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Important Networking Follow-Ups: How to Get Those Job Leads Calling
When you leave a networking event, you may be buzzing at the prospects offered by all of those new contacts you made, but soon, the cold reality sets in. How will you be able to convert those contacts you made over a glass of wine into valuable business opportunities for you? Successful networking is all in the follow-up. If you’re looking for a job, following up is all the more crucial. Without touching base after a networking event, you become just another face in the crowd of job hunting hopefuls.
The first important rule for following-up with networking contacts is to lay the foundations for the follow-up during the initial meeting. At networking events, there can be a lot of empty promises thrown around. Use that first meeting to convey the message that you haven’t gotten caught up in “networking fever” but instead that you are very serious about exploring the job opportunity that you’re discussing with your new contact. Ask the contact when would be a good time to follow-up with them, and then reiterate the information back to them at the end of your conversation: “I look forward to speaking with you Friday at 2 p.m.” If they don’t give you a specific time, then suggest one to them. This rule holds true even if your contact is giving you a lead on a job not with them but with another contact of their own. Let them know you appreciate the information by saying, “Thanks. I will plan on calling Mary on Monday afternoon at 1 p.m.” Not only will this convey your seriousness about the opportunity presented to you, but it may also get you some handy inside information, as the contact may reply, “Oh, no, Mary will be out of town until Thursday – call her then.”
The next important rule to networking follow-ups is to follow up with EVERY lead a contact gives you. If a contact suggests that you call someone whom you know won’t really be able to help you in your job search, call him or her anyway. Otherwise, when your contact finds out you aren’t taking their advice, they may just decide not to give you any more the future and any business person can tell you that you never know from whom the most valuable lead will come some day. Keep the lines of communication open by giving any and all suggestions a whirl.
Last but not least, do the actual following-up. Follow up with your contact exactly when you said you would, and in the exact manner you said you would (phone, email, letter, etc). If for some reason you can’t make contact at the arranged time, keep trying. If you haven’t made arrangements for a follow-up with a contact, then the rule of thumb is to follow-up with them as soon as possible after meeting them. Try to at least send an email or letter the next day saying what a pleasure it was to meet and that you look forward to talking more in the future, and then say in that note when you plan to follow-up with your contact by phone. Then, of course, stick to that new follow-up obligation.
Even if the promises made by a contact while networking don’t pan out for you on the job front, don’t cross them off of your contact list. Keep them in the loop about your job search and your career goals. While they may not have been able to make if happen for you this time, you never know what they might be able to do for you in the future. Your most promising business contact may be someone you already know.
Fair Use Copyright Law Don’t Overstep the Fair Use Copyright Law Many people are interested in the fair use copyright law. The fair use copyright law enables people to use portions of material that is copyrighted for the purposes of criticism or as commentary. The hard part for many people is understanding what is permissible under the fair use copyright law and what is not permissible. Anyone who writes or publishes should brush up on what is allowed and what is not allowed. Using another person’s words to make news reports, to use as a comment or criticism or to use for research, scholarship, or for educational uses that are nonprofit are generally considered fair use. In these instances, the fair use copyright law allows one person or author to make use of another person or author’s work without asking permission to do so. In situations that do not fall within these specifications you are probably violating someone’s copyright if you use their work – especially if you are using another person’s work for economic or commercial gain. When you are trying to see if you can use another’s words, you should keep a few things in mind. The answer to the following questions will help you gage whether you would be violating a copyright. First, are you transforming someone else’s work or are you copying it? Second, are you going to be making any financial gains from your work that would compete with the original copyright holder? Third, do you have the author’s permission to quote their work? Just because you list the author and give credit to him or her does not protect you from infringing upon someone’s copyright. Fourth, how much of the original author’s work are you using? If you are using a substantial amount of another’s work, you are probably in direct violation of their copyright. Many publishing companies have set rules on how much material they will allow to be quoted in other sources. Some of these ranges start at 100 words or less. However, there are truly no standards to go by, so be careful. You can not assume that keeping your copying fewer than 50 words will allow you to pass under the radar – especially if the original piece is hovering around 125 words itself! Lastly, what portion of another’s work are you using? If it is the meat of the book and the most important part of the book, you are probably in direct violation of the owner’s copyright. With a little common sense it is not hard to decide if you are violating someone’s copyright. People who are truly interested in staying within the guidelines of the fair use copyright law usually do a good job of doing so. Many people push the fair use copyright law right up to the line, while others will blatantly cross over it without giving a second thought to the repercussions. When these people are summoned to court to answer for their vagrant disregard for the property and copyright of another they are usually sorry. Sorry they got caught! It is very important that people who take advantage of the fair use copyright law are held accountable for their actions. Without accountability many more people would follow in their footsteps and use another’s works as their own.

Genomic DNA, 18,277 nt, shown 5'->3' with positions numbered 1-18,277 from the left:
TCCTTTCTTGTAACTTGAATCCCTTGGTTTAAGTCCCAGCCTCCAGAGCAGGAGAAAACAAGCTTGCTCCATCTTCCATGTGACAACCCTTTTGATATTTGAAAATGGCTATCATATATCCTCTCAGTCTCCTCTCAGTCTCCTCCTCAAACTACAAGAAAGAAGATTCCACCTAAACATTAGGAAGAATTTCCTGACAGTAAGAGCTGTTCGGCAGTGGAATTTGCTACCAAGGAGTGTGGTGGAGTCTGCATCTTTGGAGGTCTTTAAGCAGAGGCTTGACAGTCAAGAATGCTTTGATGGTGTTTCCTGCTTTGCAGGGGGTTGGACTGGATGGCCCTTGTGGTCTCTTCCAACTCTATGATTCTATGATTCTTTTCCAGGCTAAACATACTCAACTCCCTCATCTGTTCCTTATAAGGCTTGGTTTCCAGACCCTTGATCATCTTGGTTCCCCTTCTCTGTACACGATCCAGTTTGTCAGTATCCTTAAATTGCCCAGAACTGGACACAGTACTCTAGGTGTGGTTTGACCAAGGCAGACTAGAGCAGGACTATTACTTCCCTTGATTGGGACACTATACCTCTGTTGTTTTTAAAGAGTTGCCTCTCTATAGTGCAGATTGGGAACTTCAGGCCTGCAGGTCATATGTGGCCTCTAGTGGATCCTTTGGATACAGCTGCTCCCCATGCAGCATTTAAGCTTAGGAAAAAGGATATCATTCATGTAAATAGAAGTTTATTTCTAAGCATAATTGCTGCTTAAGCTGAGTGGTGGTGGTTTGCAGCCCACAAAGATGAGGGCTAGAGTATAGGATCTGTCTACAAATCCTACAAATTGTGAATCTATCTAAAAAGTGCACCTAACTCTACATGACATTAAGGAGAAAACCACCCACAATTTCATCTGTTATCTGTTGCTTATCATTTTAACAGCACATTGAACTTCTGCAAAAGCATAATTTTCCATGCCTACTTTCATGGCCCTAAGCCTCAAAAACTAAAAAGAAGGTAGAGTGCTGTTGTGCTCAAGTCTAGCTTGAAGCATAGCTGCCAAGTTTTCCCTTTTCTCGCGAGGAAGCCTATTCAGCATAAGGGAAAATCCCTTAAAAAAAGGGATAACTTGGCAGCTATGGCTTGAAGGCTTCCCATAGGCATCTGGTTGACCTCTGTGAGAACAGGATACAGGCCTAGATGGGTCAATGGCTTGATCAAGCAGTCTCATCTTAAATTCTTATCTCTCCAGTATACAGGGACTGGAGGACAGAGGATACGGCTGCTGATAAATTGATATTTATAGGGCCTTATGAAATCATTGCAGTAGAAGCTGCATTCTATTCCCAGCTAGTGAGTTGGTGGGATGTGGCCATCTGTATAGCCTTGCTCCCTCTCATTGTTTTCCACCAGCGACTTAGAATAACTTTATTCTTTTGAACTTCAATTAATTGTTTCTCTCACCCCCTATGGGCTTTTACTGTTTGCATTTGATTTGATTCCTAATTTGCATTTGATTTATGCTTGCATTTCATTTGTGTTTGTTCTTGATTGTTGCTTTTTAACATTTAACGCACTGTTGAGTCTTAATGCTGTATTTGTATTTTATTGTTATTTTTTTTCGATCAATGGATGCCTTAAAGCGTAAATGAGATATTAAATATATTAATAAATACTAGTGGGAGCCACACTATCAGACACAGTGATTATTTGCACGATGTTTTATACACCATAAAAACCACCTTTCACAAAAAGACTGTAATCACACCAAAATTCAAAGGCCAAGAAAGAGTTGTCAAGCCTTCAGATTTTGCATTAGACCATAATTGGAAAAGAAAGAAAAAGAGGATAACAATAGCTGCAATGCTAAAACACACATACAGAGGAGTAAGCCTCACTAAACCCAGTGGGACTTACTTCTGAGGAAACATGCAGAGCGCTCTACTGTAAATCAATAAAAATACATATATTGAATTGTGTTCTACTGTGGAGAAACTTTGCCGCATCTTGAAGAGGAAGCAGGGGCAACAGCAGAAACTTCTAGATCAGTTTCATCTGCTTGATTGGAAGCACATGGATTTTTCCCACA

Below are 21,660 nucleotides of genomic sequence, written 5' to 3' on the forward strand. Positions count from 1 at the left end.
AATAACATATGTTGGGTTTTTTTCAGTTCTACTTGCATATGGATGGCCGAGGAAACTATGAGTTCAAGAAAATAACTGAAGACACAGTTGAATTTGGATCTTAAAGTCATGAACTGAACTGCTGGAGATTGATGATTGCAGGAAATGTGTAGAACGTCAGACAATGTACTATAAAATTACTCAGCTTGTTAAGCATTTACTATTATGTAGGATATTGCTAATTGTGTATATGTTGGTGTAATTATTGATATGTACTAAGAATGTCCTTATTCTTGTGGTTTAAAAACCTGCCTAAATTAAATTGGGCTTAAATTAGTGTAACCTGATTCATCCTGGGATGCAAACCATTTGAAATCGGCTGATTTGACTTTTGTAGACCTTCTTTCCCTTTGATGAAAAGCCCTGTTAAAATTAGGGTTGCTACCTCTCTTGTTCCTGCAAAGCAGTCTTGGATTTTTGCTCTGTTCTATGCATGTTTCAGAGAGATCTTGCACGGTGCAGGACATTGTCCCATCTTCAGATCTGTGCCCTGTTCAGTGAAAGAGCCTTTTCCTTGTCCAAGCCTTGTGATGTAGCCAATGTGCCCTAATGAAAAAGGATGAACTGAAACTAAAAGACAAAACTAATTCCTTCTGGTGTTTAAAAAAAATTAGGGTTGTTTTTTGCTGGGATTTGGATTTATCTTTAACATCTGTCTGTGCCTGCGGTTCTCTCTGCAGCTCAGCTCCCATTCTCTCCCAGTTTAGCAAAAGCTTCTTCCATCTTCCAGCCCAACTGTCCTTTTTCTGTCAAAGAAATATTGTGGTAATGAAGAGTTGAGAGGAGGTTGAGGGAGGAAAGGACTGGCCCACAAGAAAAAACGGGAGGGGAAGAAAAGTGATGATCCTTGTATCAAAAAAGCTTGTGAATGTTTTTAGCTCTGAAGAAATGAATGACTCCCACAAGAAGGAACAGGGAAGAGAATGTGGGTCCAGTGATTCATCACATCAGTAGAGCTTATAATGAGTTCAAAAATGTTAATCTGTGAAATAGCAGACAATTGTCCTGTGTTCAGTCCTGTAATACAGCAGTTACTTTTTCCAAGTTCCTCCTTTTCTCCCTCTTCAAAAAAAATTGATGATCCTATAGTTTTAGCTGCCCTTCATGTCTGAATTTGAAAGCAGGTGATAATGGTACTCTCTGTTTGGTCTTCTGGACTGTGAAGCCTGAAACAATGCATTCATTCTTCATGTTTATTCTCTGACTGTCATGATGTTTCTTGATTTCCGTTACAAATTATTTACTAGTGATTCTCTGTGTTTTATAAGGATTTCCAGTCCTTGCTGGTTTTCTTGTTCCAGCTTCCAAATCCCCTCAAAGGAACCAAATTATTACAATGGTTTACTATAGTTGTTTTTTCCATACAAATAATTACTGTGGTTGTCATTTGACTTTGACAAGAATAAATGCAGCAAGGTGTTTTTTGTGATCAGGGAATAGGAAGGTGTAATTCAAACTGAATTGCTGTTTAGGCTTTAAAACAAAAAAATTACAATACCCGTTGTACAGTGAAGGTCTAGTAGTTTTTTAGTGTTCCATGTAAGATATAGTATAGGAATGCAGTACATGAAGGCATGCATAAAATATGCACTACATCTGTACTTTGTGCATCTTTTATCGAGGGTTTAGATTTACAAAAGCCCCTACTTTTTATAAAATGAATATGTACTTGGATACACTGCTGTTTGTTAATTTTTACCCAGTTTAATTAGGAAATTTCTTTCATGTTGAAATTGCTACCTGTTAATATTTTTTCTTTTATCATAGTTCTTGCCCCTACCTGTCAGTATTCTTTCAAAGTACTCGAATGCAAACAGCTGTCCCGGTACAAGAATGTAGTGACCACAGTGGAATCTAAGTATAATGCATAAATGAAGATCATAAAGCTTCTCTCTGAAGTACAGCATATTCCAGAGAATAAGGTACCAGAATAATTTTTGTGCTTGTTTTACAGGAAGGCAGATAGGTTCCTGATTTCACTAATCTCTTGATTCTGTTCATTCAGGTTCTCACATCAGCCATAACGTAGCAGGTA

Why Time Management Makes for a Better Employee Time management is a major issue in the workplace. When time is not utilized efficiently, it leads to sloppy work, missed deadlines, and way too much stress. Employers are constantly seeking ways to teach their employees to manage their time better for a simple reason – a team that manages its time well is a team that is productive and successful. Everyone has done it. You’ve know that there is a big deadline approaching for weeks on end, and you kept telling yourself that have plenty of time. Then, suddenly, it is the day before the project is due, and you haven’t even begun it. You know you will have to pull an all-nighter, and even then you will be lucky to get everything done in time. Your heart is racing, your head is pounding, and you’re cursing your procrastination yet again, thinking about how much time you wasted surfing the next when you could have been doing a little work on the project every day, so it wouldn’t be so overwhelming. The end result of a project like this is predictable. You may get it in on time, or at least close to the deadline, but your work is likely to be sloppy. The rush job you did will be evident to everyone, and if your project involved making a pitch to a potential customer, your time management failure may end up costing your company big money (and costing you a job). As if you were not stressed enough already! If you contrast that performance with one in which you had effectively managed your time, the difference is clear. If you have worked on the project over the entire time span you had to finish it, a little bit at a time, then you would have had time to make sure your work was up to par. You wouldn’t have been scrambling for last minute information to include, and you could have made sure your work was free from little errors like typos or pages that printed incorrectly. Most importantly, you wouldn’t feel like you needed a week long vacation when the project was over, because your stress level never would have hit the roof. So, how do you become a happier and more effective employee by managing your time better? The first thing you can do to become an effective time manage is simple – write yourself a to-do list everyday. Not only does a to-do list help you think through exactly what you need to accomplish so you don’t forget anything in the rush, but it also helps you feel accountable for everything that needs to get done. If you write “spend 30 minutes on the big project” on your to-do list, it is a lot harder to come up with excuses why you can put it off for another day. Your conscience will make you want to get through everything on that list. If it seems like you never have enough time in the day, keep a journal of all of your activities. If you spend 20 minutes chatting by the coffee pot, write it down. After a week, look back over your activities. You may be surprised how much time you actually spend doing nothing. Now that you know, you can reinvest that time more wisely. The last thing is the hardest thing – getting over procrastination. This one is sheer willpower. When those voices in your head start arguing over whether to work on something now or put it off until later, listen to the work now voice. Give yourself manageable goals, like working on something for 15 minutes or 30 minutes, to get started. Once you experience the freedom from stress that time management brings, that procrastination voice will be a thing of the past.